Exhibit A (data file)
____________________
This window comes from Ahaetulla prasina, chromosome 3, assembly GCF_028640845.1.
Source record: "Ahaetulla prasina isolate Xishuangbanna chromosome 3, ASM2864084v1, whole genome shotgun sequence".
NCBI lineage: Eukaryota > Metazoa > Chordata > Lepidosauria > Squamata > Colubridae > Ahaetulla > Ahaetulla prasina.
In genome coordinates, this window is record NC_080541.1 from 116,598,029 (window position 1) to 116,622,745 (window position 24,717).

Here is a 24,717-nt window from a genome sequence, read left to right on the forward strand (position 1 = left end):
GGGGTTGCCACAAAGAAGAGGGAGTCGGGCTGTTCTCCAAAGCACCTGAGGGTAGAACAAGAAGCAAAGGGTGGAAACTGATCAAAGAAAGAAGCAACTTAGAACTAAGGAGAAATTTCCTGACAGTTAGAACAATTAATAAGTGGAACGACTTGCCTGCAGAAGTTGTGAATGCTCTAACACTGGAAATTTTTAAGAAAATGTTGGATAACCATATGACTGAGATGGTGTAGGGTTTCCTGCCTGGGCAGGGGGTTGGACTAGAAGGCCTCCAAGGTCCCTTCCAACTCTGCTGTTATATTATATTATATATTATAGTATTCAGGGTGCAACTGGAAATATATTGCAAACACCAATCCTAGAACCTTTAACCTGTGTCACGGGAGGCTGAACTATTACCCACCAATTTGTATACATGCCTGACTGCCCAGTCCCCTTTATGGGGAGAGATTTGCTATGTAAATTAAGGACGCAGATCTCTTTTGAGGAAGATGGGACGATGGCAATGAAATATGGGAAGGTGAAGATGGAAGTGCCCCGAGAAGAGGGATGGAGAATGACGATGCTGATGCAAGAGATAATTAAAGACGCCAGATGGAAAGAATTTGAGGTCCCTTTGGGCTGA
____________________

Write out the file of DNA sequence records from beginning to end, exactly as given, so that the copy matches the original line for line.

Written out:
This window comes from Ahaetulla prasina, chromosome 3, assembly GCF_028640845.1.
Source record: "Ahaetulla prasina isolate Xishuangbanna chromosome 3, ASM2864084v1, whole genome shotgun sequence".
NCBI lineage: Eukaryota > Metazoa > Chordata > Lepidosauria > Squamata > Colubridae > Ahaetulla > Ahaetulla prasina.
In genome coordinates, this window is record NC_080541.1 from 116,598,029 (window position 1) to 116,622,745 (window position 24,717).

Here is a 24,717-nt window from a genome sequence, read left to right on the forward strand (position 1 = left end):
GGGGTTGCCACAAAGAAGAGGGAGTCGGGCTGTTCTCCAAAGCACCTGAGGGTAGAACAAGAAGCAAAGGGTGGAAACTGATCAAAGAAAGAAGCAACTTAGAACTAAGGAGAAATTTCCTGACAGTTAGAACAATTAATAAGTGGAACGACTTGCCTGCAGAAGTTGTGAATGCTCTAACACTGGAAATTTTTAAGAAAATGTTGGATAACCATATGACTGAGATGGTGTAGGGTTTCCTGCCTGGGCAGGGGGTTGGACTAGAAGGCCTCCAAGGTCCCTTCCAACTCTGCTGTTATATTATATTATATATTATAGTATTCAGGGTGCAACTGGAAATATATTGCAAACACCAATCCTAGAACCTTTAACCTGTGTCACGGGAGGCTGAACTATTACCCACCAATTTGTATACATGCCTGACTGCCCAGTCCCCTTTATGGGGAGAGATTTGCTATGTAAATTAAGGACGCAGATCTCTTTTGAGGAAGATGGGACGATGGCAATGAAATATGGGAAGGTGAAGATGGAAGTGCCCCGAGAAGAGGGATGGAGAATGACGATGCTGATGCAAGAGATAATTAAAGACGCCAGATGGAAAGAATTTGAGGTCCCTTTGGGCTGA